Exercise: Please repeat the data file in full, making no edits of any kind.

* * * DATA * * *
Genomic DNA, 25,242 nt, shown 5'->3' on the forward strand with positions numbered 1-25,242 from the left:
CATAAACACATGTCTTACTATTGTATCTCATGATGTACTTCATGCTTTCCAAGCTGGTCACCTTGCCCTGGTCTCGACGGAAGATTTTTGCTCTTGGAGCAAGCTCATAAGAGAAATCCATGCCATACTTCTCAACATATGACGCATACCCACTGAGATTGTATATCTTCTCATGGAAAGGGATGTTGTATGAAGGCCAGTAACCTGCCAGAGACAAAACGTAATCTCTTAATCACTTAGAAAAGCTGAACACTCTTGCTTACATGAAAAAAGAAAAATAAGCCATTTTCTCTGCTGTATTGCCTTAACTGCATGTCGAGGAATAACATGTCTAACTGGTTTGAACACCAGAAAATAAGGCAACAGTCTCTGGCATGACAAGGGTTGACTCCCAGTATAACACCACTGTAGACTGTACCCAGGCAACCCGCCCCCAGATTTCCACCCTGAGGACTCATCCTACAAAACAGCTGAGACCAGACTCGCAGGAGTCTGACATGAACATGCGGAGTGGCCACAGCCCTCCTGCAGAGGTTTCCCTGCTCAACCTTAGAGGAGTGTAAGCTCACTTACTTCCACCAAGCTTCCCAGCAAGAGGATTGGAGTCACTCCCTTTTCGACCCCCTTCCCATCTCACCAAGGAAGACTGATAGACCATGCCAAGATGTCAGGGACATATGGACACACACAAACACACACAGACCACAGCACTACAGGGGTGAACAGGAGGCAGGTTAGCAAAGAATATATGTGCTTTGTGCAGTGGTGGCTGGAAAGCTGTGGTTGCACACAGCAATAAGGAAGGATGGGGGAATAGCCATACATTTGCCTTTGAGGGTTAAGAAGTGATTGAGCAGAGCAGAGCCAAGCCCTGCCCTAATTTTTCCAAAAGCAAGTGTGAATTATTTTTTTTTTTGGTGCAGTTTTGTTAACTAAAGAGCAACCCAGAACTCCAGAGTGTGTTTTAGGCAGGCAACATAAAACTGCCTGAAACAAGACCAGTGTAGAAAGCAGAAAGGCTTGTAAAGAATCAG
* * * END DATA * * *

Genomic DNA, 25,242 nt, shown 5'->3' on the forward strand with positions numbered 1-25,242 from the left:
CATAAACACATGTCTTACTATTGTATCTCATGATGTACTTCATGCTTTCCAAGCTGGTCACCTTGCCCTGGTCTCGACGGAAGATTTTTGCTCTTGGAGCAAGCTCATAAGAGAAATCCATGCCATACTTCTCAACATATGACGCATACCCACTGAGATTGTATATCTTCTCATGGAAAGGGATGTTGTATGAAGGCCAGTAACCTGCCAGAGACAAAACGTAATCTCTTAATCACTTAGAAAAGCTGAACACTCTTGCTTACATGAAAAAAGAAAAATAAGCCATTTTCTCTGCTGTATTGCCTTAACTGCATGTCGAGGAATAACATGTCTAACTGGTTTGAACACCAGAAAATAAGGCAACAGTCTCTGGCATGACAAGGGTTGACTCCCAGTATAACACCACTGTAGACTGTACCCAGGCAACCCGCCCCCAGATTTCCACCCTGAGGACTCATCCTACAAAACAGCTGAGACCAGACTCGCAGGAGTCTGACATGAACATGCGGAGTGGCCACAGCCCTCCTGCAGAGGTTTCCCTGCTCAACCTTAGAGGAGTGTAAGCTCACTTACTTCCACCAAGCTTCCCAGCAAGAGGATTGGAGTCACTCCCTTTTCGACCCCCTTCCCATCTCACCAAGGAAGACTGATAGACCATGCCAAGATGTCAGGGACATATGGACACACACAAACACACACAGACCACAGCACTACAGGGGTGAACAGGAGGCAGGTTAGCAAAGAATATATGTGCTTTGTGCAGTGGTGGCTGGAAAGCTGTGGTTGCACACAGCAATAAGGAAGGATGGGGGAATAGCCATACATTTGCCTTTGAGGGTTAAGAAGTGATTGAGCAGAGCAGAGCCAAGCCCTGCCCTAATTTTTCCAAAAGCAAGTGTGAATTATTTTTTTTTTTGGTGCAGTTTTGTTAACTAAAGAGCAACCCAGAACTCCAGAGTGTGTTTTAGGCAGGCAACATAAAACTGCCTGAAACAAGACCAGTGTAGAAAGCAGAAAGGCTTGTAAAGAATCAG